The Mystical Indian Poet Who Defied Her Family And Married God
By Mary Mackey
Whenever I read the ecstatic love poems of Mirabai, I emerge elated, inspired, and awed. Discussing this great mystical poet is like trying to write a history of the universe on the head of a pin, but I think Mirabai herself would not only have approved of such an attempt; she would have found it quite rational, since she believed that everything in the universe was an emanation of a single, divine consciousness.
Born in the region of Rajasthan in 1498 into a wealthy, royal family, Mira (as she is affectionately known throughout India) was passionately devoted to the wordship of the Hindu god Lord Krishna whom she sometimes refers to as the “The Dark One.” Every poem Mira wrote was a love poem to Krishna, the the god of compassion, tenderness, and love who, Mira insisted, was her true husband.
I have always admired Mira’s energy, stubbornness, courage, powerful devotion to her own vision of the world, and unrelenting determination to follow her own path to the truth as she saw it. Abandoning her upper class family and all the power, advantages, and social expectations of a woman of her era, she refused marriage and child-bearing, threw away her jewels and silk saris, dressed herself in rags, and wandered alone through Rajasthan dancing and singing the highly-erotic poems she had composed to her divine lover.
The best English translations of her poems appear in Mirabai: Ecstatic Poems (Boston MA: Beacon Press 2004) translated from the Hindi by two of America’s finest poets: Robert Bly and Jane Hirshfield. In Bly’s translation of “It’s True I Went to the Market,” Mira tell us:
I went to the market and bought the Dark One . . .
What I paid was my my social body, my town body,
my family body, and all my inherited jewels.
Mirabai says: The Dark One is my husband now . . .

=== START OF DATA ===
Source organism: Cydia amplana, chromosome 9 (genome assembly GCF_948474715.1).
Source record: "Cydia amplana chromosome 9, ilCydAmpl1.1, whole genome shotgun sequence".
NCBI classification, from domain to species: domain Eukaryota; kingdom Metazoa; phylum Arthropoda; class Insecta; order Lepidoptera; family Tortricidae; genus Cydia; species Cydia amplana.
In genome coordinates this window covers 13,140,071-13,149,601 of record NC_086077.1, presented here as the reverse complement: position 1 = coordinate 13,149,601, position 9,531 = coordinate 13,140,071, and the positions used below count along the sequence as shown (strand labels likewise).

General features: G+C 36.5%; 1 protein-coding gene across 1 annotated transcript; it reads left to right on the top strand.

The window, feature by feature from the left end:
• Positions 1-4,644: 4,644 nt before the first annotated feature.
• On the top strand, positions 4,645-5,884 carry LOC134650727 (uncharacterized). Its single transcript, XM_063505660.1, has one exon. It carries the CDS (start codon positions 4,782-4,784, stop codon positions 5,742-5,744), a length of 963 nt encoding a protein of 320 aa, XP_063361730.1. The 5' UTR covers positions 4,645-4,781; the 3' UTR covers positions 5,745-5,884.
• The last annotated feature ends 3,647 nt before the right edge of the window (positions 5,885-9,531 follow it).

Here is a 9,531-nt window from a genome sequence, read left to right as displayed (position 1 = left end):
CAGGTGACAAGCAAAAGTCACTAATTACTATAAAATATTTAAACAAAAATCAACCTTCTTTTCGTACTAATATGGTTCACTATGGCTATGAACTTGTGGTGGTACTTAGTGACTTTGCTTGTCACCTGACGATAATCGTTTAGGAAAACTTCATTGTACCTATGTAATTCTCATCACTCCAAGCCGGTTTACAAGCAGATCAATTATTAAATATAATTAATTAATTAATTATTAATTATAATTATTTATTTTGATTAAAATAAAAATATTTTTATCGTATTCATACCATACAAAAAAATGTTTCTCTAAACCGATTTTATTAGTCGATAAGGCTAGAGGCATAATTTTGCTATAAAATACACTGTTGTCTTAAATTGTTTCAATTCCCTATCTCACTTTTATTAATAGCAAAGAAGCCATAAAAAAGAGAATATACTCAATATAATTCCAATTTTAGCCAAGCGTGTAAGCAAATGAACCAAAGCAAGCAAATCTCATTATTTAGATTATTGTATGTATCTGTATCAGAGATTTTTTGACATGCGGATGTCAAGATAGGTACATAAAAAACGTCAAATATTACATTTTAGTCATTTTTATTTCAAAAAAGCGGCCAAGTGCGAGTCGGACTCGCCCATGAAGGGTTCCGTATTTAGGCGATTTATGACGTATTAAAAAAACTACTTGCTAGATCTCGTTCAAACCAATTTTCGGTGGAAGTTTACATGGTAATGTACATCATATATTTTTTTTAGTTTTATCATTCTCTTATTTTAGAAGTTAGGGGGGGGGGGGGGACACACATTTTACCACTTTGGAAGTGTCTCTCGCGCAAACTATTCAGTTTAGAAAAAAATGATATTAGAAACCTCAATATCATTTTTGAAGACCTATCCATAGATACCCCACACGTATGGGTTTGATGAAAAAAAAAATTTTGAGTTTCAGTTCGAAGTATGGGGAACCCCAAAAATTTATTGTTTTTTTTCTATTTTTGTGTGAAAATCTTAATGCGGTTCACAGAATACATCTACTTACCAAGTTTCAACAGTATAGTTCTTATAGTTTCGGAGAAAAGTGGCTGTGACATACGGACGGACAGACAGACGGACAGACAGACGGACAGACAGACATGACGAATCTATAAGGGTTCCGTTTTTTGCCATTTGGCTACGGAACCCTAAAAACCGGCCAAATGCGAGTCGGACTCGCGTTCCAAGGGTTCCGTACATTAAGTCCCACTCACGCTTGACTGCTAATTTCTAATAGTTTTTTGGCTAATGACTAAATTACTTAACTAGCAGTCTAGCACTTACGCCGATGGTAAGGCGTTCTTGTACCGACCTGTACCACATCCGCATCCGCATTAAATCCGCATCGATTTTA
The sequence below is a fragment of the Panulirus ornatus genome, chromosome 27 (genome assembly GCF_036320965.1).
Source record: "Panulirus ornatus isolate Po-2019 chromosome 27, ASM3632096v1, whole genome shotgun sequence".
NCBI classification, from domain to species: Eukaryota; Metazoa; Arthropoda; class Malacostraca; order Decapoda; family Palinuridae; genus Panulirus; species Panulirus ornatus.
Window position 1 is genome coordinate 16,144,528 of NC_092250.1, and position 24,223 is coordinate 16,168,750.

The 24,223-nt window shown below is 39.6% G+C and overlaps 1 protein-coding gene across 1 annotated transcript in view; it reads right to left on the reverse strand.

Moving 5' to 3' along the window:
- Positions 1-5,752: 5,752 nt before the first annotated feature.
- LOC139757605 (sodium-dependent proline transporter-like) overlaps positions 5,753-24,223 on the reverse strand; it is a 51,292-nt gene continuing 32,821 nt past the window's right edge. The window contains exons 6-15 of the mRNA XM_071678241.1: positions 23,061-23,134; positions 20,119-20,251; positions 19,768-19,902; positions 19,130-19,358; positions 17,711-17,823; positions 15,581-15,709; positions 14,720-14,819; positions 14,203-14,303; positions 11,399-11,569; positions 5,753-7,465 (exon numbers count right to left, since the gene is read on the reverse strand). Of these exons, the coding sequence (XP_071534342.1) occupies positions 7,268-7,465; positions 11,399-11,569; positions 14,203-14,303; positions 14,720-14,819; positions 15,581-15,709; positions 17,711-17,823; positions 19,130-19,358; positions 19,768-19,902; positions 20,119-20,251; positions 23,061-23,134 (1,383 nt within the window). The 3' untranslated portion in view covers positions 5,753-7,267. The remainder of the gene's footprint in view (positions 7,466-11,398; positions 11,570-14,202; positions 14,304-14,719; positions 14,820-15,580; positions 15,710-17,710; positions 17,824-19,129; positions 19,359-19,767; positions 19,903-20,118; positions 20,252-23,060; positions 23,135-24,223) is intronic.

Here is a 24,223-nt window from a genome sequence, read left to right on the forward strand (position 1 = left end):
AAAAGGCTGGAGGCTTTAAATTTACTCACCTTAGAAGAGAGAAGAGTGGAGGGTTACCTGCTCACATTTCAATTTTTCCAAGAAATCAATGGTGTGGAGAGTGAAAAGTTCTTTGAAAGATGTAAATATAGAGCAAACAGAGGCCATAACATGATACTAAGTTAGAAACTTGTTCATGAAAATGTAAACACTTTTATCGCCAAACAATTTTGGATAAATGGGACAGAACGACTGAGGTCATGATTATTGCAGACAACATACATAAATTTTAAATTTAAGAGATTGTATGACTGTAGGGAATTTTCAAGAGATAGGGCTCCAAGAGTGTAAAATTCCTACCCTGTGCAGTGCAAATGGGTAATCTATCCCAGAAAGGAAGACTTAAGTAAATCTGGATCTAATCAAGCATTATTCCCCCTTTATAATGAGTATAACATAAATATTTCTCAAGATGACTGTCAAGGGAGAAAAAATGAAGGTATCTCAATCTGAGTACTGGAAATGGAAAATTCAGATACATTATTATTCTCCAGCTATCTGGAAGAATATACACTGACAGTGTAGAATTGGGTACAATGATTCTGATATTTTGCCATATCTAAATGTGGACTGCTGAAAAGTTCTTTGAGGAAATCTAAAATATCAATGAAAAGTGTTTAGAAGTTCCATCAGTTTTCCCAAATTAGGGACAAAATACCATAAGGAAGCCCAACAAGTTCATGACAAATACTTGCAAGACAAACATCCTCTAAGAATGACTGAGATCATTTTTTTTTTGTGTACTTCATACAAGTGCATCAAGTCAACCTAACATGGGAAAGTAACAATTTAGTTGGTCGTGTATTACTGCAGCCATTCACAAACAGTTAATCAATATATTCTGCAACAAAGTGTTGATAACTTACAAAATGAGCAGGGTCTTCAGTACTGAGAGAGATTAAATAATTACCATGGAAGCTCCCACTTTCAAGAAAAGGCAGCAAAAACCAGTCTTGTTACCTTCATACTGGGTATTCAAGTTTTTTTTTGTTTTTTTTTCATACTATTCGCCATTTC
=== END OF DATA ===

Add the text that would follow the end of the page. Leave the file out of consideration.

Mira’s conservative Hindu family, was—to say the least—displeased to have one of their daughters leave home, throw aside all modesty, wander about unaccompanied, write erotic religious poetry, shamelessly dance in the marketplace before a statue of Krishna, and study with a teacher who belonged to the lowest social cast. So they did what any highly conservative family of the time was obliged to do with regard to an errant woman who ignored social conventions: they tried to kill her, not just once but several times sending her goblets of poison and baskets filled with venomous snakes.
Legend has it that when Mira drank the poison, Krishna turned it into nectar, and when she reached into the baskets, the snakes turned into flowers. In any event, she survived her family’s attempt to murder her, went on writing exquisite love poetry to Krishna, mourning him when he was absent, delighting in his return, and bringing joy to her many followers until the moment when, so the story goes, Krishna appeared to her, opened his heart chakra, and she merged with him and disappeared.
Mira’s poems are still sung today all over India. She is a celebrated Bhakti saint, particularly in the north. I read her work often these days, not because I share her worship of Krishna, but because her ecstatic verse inspires me to write poetry that is free of constraints and expectations. I revel in the beauty and power of Mira’s language and stand in awe of her ability to merge the erotic with the divine and the mystical with the worldly. Like Santa Teresa, Saint John of the Cross, and Rumi, Mira reminds me that there is more to the universe than what we can see or even express in words. As Mira says in her poem “All I Was Doing Was Breathing”: “Without the energy that lifts mountains, how am I to live?”
Mary Mackey’s essay on Mirabai first appeared in the anthology Readers Without Borders 2019/2020, edited by Sharon Bard, Karen Petersen, and J.J. Wilson and published by The Sitting Room, a privately funded Community Library in Penngrove, California. To obtain a copy and read essays by 36 American writers about writers from all over the world whom they admire, you can go to https://www.SittingRoom.org or write to The Sitting Room, P.O. Box 838, Penngrove, CA 94951.